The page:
The Fine Art of Madness: Idealism in Upheaval at Twilight Theater Company

The Fine Art of Madness: Idealism in Upheaval at Twilight Theater Company

An anguished, guttural cry echoes from some lofty rafter. A forlorn apparition in filthy clothes and hanging hair haunts the hall. A mammoth, shaven beast lumbers by, and in its wake an unsettling, shapeless form writhes in whispers and shadows across the floor.

Then, twenty minutes later, the show begins…

            The premise of Peter Weiss’ 1963 play is, as simply as it can be explained, the tale of a production written and directed by the Marquis de Sade while confined to France’s Charenton Asylum in 1808. With inmates as actors, de Sade recreates the assassination of journalist and revolutionary Jean Paul Marat fifteen years earlier by Girondin sympathizer Charlotte Corday. The asylum’s director, seated with his back to the audience, grows more and more agitated as once-censored segments of de Sade’s script reappear, granted feverish life by inmates unable or unwilling to subscribe to the ideals of Bonaparte’s new government. Add to this mix a caustically mirthful jester to serve as narrator, and an ongoing battle of revolutionary opinion between the real de Sade and the imagined Marat, and you have some small idea of the proceedings.

This summation, however, drains the manic life from, and does a great disservice to, the wickedly liberating, wildly fascinating, and unnervingly immersive experience that is Twilight’s latest production, Marat/ Sade. The show is a madly glorious cacophony of impassioned diatribes, striking choreography, sardonic moments of empathy, and ghastly humor. It’s a sting to the mind. An acid which bubbles in the veins. A grim festival of lunatic frivolity in loving tribute to the darkest season. And though it is occasionally flawed by lengthy tangents, strained by the weight of unfamiliar history, and chaotic by design, Twilight’s production achieves, with a kind of sharp, frightful beauty, exactly what it sets out to do.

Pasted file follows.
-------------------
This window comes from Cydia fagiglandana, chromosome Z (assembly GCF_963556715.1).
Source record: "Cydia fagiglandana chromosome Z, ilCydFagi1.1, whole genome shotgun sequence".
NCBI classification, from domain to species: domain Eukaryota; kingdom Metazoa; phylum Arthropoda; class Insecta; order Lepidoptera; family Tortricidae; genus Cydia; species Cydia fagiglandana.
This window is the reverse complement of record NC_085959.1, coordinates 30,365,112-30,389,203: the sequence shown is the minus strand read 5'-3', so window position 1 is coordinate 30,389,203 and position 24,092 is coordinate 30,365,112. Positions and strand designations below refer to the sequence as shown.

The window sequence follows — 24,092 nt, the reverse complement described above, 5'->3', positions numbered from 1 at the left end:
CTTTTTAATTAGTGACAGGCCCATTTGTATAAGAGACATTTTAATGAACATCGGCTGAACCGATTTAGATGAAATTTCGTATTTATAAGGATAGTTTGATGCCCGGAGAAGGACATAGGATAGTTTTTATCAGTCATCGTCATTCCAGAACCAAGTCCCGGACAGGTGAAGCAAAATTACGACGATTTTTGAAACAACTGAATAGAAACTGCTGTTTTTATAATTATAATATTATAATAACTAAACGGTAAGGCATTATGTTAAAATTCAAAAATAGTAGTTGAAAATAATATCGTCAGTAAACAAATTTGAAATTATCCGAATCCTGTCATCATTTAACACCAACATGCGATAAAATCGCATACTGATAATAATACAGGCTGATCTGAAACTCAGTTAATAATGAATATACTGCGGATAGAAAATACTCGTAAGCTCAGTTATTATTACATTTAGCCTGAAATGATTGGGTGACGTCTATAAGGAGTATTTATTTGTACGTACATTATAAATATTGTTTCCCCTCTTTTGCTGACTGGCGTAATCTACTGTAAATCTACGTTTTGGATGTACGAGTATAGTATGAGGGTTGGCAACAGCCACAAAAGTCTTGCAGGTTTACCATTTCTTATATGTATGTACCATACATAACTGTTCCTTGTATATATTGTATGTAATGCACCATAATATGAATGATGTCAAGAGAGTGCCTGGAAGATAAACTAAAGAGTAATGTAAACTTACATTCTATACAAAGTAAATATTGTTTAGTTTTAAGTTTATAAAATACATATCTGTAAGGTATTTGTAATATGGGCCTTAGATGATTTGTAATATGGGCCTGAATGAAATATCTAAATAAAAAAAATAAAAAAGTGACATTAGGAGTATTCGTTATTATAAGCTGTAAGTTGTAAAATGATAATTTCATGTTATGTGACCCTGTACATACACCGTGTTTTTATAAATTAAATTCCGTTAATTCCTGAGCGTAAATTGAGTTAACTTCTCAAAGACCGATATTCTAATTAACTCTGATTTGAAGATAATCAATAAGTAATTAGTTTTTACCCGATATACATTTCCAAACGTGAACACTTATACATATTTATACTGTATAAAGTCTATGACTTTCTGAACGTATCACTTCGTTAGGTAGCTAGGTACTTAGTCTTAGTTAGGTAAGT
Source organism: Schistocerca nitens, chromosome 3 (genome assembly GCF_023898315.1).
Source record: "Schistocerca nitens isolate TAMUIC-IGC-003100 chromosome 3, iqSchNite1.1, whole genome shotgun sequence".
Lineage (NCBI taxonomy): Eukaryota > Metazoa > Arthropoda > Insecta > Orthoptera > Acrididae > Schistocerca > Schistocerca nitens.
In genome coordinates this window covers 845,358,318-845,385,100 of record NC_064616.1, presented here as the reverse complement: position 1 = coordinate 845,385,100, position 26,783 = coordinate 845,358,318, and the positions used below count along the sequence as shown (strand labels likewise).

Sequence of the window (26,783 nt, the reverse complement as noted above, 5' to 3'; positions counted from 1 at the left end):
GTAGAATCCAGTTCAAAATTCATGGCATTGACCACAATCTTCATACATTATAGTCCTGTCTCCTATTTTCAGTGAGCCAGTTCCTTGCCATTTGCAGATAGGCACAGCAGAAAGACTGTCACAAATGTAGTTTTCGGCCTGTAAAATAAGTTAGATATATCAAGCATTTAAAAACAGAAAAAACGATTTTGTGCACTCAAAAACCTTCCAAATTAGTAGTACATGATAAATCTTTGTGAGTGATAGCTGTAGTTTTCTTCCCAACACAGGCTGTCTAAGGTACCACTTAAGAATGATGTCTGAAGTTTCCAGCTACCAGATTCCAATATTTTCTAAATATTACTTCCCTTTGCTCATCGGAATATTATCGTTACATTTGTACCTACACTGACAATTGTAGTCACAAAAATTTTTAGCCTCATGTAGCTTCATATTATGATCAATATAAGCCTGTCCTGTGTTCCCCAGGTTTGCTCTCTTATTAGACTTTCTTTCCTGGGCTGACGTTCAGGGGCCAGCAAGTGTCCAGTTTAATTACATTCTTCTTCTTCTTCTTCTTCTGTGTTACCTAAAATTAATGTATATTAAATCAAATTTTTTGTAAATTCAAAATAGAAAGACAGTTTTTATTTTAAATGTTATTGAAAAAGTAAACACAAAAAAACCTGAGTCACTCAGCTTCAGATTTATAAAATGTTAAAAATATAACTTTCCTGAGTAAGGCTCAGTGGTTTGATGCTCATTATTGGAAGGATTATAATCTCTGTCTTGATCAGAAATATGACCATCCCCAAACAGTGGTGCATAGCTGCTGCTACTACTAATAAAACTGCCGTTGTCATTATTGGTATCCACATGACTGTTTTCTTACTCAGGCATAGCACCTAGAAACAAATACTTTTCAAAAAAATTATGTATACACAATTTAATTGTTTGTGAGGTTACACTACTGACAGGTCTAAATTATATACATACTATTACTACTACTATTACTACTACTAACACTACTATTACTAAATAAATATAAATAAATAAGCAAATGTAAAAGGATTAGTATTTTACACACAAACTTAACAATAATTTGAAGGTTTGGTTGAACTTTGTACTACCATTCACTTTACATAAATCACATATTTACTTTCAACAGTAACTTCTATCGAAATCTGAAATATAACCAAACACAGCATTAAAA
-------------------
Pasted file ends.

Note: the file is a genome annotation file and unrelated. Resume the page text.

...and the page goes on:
With its sullen, brutal anthems Marat/ Sade may, upon its surface, resemble an echo of Sondheim’s Sweeny Todd, and the righteous will of the French oppressed tearing at the aristocracy could stand as a shadow to Les Mis, but this show has a style all its own. There is an eerily inviting claustrophobia in the staging. Marat trembling in his metal tub at stage right, the Marquis de Sade lounging on the left, and all the lively, suffering mad wandering between them like lost, softly extinguishing stars.

The inmates are adeptly costumed in dirty shifts and drooping rags, and inhabit a stage blanched by strong, greasy lights and half-obscured by sturdy prison bars. With filthy faces and crowns of madness they shake with passions of rage, ardor, indignation, or all three. And with their character’s maladies as badges of identity, the real world actors use vacant stares, desperate outbursts, and nervous ticks to great effect. Stomping, singing, and swearing they perform in grand unison, holding aloft the heated, beating heart of their one true love: revolution.